2008 National Defense Strategy
|Reading - Military|
|August 04 2008|
Page 4 of 5
DoD Capabilities and Means
Implementation of any strategy is predicated on developing, maintaining and, where possible, expanding the means required to execute its objectives within budget constraints. Without the tools, we cannot do the job. The Department is well equipped for its primary missions, but it always seeks to improve and refine capabilities and effectiveness. The challenges before us will require resourcefulness and an integrated approach that wisely balances risks and assets, and that recognizes where we must improve, and where others are better suited to help implement aspects of the strategy.
The Department will continue to emphasize the areas identified in the 2006 QDR, specifically improvements in capabilities for defeating terrorist networks, defending the homeland in depth, shaping the choices of countries at strategic crossroads, and preventing adversaries’ acquisition and use of weapons of mass destruction. Although these capabilities are not sufficient to address all the missions of the Department, they require particular attention.
The Department’s greatest asset is the people who dedicate themselves to the mission. The Total Force distributes and balances skills across each of its constituent elements: the Active Component, the Reserve Component, the civilian workforce, and the private sector and contractor base. Each element relies on the other to accomplish the mission; none can act independently of the other to accomplish the mission. The force has been severely tasked between operations in Iraq and Afghanistan, and fulfilling other missions and assignments. Although we are already committed to strengthening our forces, we also should seek to find more ways to retain and tap into the unique skills and experience of the thousands of veterans and others who have served and who can provide valuable contributions to national security. We will continue to pursue the improvements in the total force identified in the 2006 QDR and elsewhere, including the expansion of special operations forces and ground forces and developing modular, adaptable joint forces.
Strategic communications will play an increasingly important role in a unified approach to national security. DoD, in partnership with the Department of State, has begun to make strides in this area, and will continue to do so. However, we should recognize that this is a weakness across the U.S. Government, and that a coordinated effort must be made to improve the joint planning and implementation of strategic communications.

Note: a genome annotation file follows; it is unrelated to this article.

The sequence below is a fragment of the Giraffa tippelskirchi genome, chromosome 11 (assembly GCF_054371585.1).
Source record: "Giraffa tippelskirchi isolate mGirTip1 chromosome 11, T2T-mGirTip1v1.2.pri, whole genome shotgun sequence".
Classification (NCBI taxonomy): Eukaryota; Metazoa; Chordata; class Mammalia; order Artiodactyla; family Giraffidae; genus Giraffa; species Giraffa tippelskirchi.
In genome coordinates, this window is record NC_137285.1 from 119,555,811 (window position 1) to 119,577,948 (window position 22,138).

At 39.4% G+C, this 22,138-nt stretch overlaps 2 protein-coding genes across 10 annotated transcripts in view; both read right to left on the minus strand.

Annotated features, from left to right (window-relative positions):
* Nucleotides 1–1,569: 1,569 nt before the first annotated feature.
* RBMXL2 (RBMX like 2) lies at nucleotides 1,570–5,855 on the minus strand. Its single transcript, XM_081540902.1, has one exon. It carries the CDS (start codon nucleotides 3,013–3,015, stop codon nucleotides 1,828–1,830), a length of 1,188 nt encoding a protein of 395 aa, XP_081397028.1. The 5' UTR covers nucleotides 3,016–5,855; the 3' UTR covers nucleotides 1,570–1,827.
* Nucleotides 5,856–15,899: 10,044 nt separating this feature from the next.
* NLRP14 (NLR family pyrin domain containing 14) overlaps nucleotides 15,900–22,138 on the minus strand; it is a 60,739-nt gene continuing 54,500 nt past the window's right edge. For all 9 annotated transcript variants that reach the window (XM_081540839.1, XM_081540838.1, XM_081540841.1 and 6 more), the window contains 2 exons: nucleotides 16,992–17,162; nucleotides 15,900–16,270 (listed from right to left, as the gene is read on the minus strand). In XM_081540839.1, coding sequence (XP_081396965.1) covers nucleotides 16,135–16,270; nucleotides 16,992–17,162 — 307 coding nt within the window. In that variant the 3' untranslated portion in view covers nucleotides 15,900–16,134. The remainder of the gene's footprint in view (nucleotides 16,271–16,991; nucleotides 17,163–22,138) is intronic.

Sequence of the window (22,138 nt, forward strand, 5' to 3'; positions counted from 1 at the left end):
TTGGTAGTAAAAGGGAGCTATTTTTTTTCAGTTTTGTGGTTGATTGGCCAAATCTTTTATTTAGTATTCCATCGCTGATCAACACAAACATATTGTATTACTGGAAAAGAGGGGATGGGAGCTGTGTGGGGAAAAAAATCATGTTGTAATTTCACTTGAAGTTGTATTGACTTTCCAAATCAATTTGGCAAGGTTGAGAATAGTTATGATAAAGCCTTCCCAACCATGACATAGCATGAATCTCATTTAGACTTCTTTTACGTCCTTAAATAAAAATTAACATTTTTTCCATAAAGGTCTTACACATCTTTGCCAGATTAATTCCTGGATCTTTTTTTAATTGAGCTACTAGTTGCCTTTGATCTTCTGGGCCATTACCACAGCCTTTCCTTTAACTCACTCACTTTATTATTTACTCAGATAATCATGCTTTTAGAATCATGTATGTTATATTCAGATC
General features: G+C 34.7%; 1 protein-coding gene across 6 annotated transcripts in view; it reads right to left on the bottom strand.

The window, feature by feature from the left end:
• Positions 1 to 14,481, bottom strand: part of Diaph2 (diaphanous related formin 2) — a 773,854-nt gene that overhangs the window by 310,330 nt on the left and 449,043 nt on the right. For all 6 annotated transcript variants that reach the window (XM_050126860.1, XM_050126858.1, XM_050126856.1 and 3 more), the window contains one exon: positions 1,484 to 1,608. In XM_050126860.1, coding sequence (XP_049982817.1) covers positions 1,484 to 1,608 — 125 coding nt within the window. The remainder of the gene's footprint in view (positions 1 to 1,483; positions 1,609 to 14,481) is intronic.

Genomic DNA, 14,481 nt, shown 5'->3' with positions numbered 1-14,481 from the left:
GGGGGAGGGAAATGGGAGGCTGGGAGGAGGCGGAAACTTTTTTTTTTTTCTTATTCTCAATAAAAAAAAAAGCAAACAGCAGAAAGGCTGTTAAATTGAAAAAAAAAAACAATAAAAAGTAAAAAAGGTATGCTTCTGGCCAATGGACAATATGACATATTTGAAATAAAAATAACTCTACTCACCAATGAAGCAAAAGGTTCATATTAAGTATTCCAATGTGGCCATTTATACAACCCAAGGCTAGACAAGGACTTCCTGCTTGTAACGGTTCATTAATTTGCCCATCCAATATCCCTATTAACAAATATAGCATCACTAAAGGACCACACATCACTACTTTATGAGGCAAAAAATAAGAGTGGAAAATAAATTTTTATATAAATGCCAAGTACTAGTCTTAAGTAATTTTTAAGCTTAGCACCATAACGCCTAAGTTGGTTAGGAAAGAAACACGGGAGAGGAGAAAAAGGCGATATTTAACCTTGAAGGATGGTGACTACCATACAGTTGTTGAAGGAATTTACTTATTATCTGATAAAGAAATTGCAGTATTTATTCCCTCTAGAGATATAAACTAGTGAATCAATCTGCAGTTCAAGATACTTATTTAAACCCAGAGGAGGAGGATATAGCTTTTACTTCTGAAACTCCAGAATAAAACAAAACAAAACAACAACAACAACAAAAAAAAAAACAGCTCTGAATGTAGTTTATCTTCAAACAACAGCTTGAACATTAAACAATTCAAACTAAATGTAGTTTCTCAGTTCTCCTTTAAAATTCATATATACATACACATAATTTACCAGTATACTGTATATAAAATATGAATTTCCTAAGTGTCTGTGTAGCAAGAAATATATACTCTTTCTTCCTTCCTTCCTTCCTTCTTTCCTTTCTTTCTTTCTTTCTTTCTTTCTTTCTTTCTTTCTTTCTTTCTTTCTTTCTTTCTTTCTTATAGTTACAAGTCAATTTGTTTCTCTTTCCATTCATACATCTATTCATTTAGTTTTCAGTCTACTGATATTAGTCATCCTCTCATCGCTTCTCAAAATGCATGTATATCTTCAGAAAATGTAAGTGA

Intelligence and information sharing have always been a vital component of national security. Reliable information and analysis, quickly available, is an enduring challenge. As noted in the 2006 QDR, DoD is pursuing improved intelligence capabilities across the spectrum, such as defense human intelligence focused on identifying and penetrating terrorist networks and measurement and signature intelligence to identify WMD and delivery systems.
Technology and equipment are the tools of the Total Force, and we must give our people what they need, and the best resources, to get the job done. First-class technology means investing in the right kinds of technology at the right time. Just as our adversaries adapt and develop new tactics, techniques, and procedures, we too must be nimble and creative. One area of particular focus is developing the means to locate, tag and track WMD components. We also must continue to improve our acquisition and contracting regulations, procedures, and oversight to ensure agile and timely procurement of critical equipment and materials for our forces.
Organization also is a key to the DoD’s success, especially as it brings together disparate capabilities and skills to wield as a unified and overpowering force. Concepts such as “net-centricity” can help guide DoD, linking components of the Department together and connecting organizations with complementary core competencies, forging the Total Force into more than the sum of its parts. The goal is to break down barriers and transform industrial-era organizational structures into an information and knowledge-based enterprise. These concepts are not a panacea, and will require investments in people as much as in technology to realize the full potential of these initiatives.
Strengthening our burgeoning system of alliances and partnerships is essential to implementing our strategy. We have become more integrated with our allies and partners on the battlefield and elsewhere. Whether formal alliances such as NATO or newer partnerships such as the Proliferation Security Initiative, they have proved their resiliency and adaptability. These relationships continue to evolve, ensuring their relevance as new challenges emerge. Our partners provide resources, knowledge, skills, and capabilities we cannot duplicate.
Building these partnerships takes resources. DoD has worked with its interagency partners and Congress to expand the portfolio of security cooperation and partnership capacity building tools over the last seven years and will continue to do so. These tools are essential to successful implementation of the strategy. We will also work with Congress and other stakeholders to address our significant concern with growing legal and regulatory restrictions that impede, and threaten to undermine, our military readiness.
DoD will continue to implement global defense posture realignment, transforming from legacy base structures and forward-garrisoned forces to an expeditionary force, providing greater flexibility to contend with uncertainty in a changing strategic environment.
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